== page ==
Today, our 170th day on the road, we’re exactly halfway through our planned trip. We can’t believe it’s already half over, nor that we still have a full 170 days to go! For those of you who missed the first Nerd Time post, we have been collecting data every day to be able to analyze how the trip is going. Soon, I’ll do a more detailed crunching of the numbers on our time in Asia but I still wanted to check-in now that we’re at the midpoint.
While we’ve been collecting a lot of data, unfortunately it is not comprehensive. There are experiences and feelings that I think are interesting or important that I just didn’t properly capture in my data collection instruments.
For example, I neglected to include a score for homesickness. Yet, since we got to Southeast Asia, I’ve noticed feeling more homesick. I don’t have data to back it up but it’s how I feel. Maybe it’s not speaking or reading the language, maybe it’s spending more time without amenities like hot water, maybe it’s having poor internet connections so it’s harder to stay in touch with people back at home, or maybe it’s just that the longer your gone the more you miss home. Still, I definitely feel an increase.
The other aspect I hadn’t anticipated is that I’m starting to get a little tired of planning more travel. Before the trip, planning was a nice bit of escapism from our day-to-day lives; now it’s a bit of a slog. At this point, we have reserved accommodations (mostly with free cancellation) all the way through to the end of our time in Italy in May. Every place we are, we are planning what to do there but also making sure we have our transportation for the next location squared away and accommodations for as far as 2-3 months in the future set. Once we’ve finally booked the last of our accommodations, it’s going to be really nice to stop planning quite so much beyond the day to day.
The data we’ve collected (and our Instagram) also doesn’t fully capture the less glamorous parts of traveling.
For example, I’m tired of washing clothes by hand. We packed light for the trip. A backpack can only hold so many outfits and it means we have to do laundry regularly. Washing machines are few and far between and I have a new and deep appreciation for their magical existence. We felt good about our purchase of a travel washing “machine” (i.e. bag) to make our lives easier. It does make loads a little easier but you can only wash 2 shirts and a handful of underwear in each load. Each load requires you to fill the bag with water, then soap, massage it around agressively, empty the water, fill it with water again, massage it around agressively, and sometimes repeat the rinsing again. If we’ve been bad and left laundry for too long, we may have to do this 3-4 times over. Sounds fun right?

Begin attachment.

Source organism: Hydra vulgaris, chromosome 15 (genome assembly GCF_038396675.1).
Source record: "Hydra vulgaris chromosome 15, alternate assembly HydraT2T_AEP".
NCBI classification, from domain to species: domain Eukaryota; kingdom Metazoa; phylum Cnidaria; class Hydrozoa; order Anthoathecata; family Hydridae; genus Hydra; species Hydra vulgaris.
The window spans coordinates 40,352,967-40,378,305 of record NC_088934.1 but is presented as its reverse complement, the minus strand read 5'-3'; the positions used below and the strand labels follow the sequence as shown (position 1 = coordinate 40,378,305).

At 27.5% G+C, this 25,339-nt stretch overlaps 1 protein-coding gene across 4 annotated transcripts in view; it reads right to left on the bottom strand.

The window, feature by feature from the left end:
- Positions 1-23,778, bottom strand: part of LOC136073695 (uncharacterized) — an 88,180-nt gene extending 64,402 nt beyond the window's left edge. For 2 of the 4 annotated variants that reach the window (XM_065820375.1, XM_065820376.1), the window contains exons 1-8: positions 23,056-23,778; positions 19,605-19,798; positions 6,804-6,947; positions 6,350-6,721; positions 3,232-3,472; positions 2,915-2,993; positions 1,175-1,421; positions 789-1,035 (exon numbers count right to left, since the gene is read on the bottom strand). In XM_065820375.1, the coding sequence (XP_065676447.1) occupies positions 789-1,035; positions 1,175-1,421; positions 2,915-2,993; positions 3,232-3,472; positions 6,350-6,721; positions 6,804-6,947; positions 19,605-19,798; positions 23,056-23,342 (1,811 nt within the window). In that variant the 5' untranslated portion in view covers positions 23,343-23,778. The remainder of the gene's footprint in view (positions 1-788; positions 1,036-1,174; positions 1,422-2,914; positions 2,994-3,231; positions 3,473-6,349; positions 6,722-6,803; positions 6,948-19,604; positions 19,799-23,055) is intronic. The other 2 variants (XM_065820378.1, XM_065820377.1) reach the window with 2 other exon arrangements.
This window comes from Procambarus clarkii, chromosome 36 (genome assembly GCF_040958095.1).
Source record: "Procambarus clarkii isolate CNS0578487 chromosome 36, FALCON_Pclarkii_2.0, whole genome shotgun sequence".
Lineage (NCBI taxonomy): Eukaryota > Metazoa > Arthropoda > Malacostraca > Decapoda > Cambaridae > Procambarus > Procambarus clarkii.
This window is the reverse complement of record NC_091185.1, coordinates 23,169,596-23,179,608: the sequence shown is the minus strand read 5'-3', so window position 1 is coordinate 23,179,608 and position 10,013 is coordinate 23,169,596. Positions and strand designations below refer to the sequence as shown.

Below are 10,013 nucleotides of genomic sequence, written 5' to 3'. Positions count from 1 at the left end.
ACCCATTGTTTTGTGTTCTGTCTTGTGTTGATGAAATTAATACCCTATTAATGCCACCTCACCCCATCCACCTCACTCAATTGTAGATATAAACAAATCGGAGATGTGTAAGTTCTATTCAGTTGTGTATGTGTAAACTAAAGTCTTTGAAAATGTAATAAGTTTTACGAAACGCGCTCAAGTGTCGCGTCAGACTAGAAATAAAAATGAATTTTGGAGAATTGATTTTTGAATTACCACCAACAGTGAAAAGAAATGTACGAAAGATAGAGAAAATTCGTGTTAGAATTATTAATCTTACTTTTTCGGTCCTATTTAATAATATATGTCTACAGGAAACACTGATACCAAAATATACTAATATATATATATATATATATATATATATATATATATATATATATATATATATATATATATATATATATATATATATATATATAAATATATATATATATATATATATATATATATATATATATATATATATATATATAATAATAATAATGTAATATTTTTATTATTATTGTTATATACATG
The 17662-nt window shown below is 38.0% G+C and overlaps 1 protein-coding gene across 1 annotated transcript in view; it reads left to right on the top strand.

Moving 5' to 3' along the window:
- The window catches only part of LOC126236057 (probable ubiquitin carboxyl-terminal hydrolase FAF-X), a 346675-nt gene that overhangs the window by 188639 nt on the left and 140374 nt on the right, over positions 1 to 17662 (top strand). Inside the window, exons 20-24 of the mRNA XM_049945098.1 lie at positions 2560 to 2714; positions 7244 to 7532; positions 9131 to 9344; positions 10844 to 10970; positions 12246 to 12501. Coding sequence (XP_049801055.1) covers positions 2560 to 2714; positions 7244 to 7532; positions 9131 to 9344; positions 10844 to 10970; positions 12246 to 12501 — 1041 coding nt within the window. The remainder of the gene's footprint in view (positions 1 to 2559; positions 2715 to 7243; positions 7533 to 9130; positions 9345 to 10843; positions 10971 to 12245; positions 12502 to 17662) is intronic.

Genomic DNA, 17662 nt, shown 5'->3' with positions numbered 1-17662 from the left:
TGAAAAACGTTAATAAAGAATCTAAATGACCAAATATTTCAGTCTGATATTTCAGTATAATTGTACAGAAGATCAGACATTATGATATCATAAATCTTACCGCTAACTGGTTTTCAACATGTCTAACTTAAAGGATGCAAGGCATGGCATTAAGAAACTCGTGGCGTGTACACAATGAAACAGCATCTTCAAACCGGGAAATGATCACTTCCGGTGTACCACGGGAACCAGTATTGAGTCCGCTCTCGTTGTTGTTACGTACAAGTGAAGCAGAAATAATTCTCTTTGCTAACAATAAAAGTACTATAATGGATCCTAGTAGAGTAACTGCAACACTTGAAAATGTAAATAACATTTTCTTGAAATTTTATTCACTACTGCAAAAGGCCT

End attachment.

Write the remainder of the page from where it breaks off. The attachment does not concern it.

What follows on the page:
Then comes the drying. We have yet to come across a dryer, and most of our travel clothes can’t be put in one anyway. So, we string up our clothes, sometimes outside, sometimes in the bathroom, sometimes in the living room. Some places they dry overnight but others it takes two days.
And if you ever want to feel humble or maybe a little stupid, travel can definitely help with that. For example, there were the times when I couldn’t speak Portuguese and instead resorted to German by accident. Or there was the time that a waitress, before we even opened the door to an empanada restaurant in Buenos Aires, identified us as tourists and started speaking English to us. Then when she brought us our delicious smelling tomales, she was nice enough to explain to us that we were not supposed to eat the husks around the tomales but open it up and eat the inside. Or there is the time a Thai boat driver was just trying to get me to move to the other side of the boat but I didn’t understand and tried to help pull in the bike tire he was using as a bumper only to dump water all over myself and the backpacks in the boat and then to find that I was still in his way.
There is also the wide variety of places we’ve stayed. We’ve stayed in some wonderful apartments and even one night at a very fancy hotel in Buenos Aires. On the other end of the spectrum, we’ve stayed in some very basic accommodations, some didn’t have hot water, some were tiny, some the bathrooms were pretty terrible including having cockroach-like bugs, mosquitos, ants, and a frog keeping you company while you shower.
Our nicest hotel room of the trip and the worst bathroom (you can't see all the bugs or the lack of hot water).
The least glamorous part of travel so far has definitely been getting sick. There is nothing quite so miserable as vomiting in an unfamiliar bathroom and then having to sit on a bus popping Pepto to keep it together. It hasn’t happened that often (Nate and I have each spent 17 days out of 170 sick, though not the same days) but 10 percent of the time feels like a lot while you’re living it. With India and the infamous tales of “Dehli Belly” still ahead of us, we have no aspirations of making it without more days spent sick and miserable, but it comes as part of the package of world travel.
Just one of our many walks.
Now that I’ve added a little extra color, back to the data…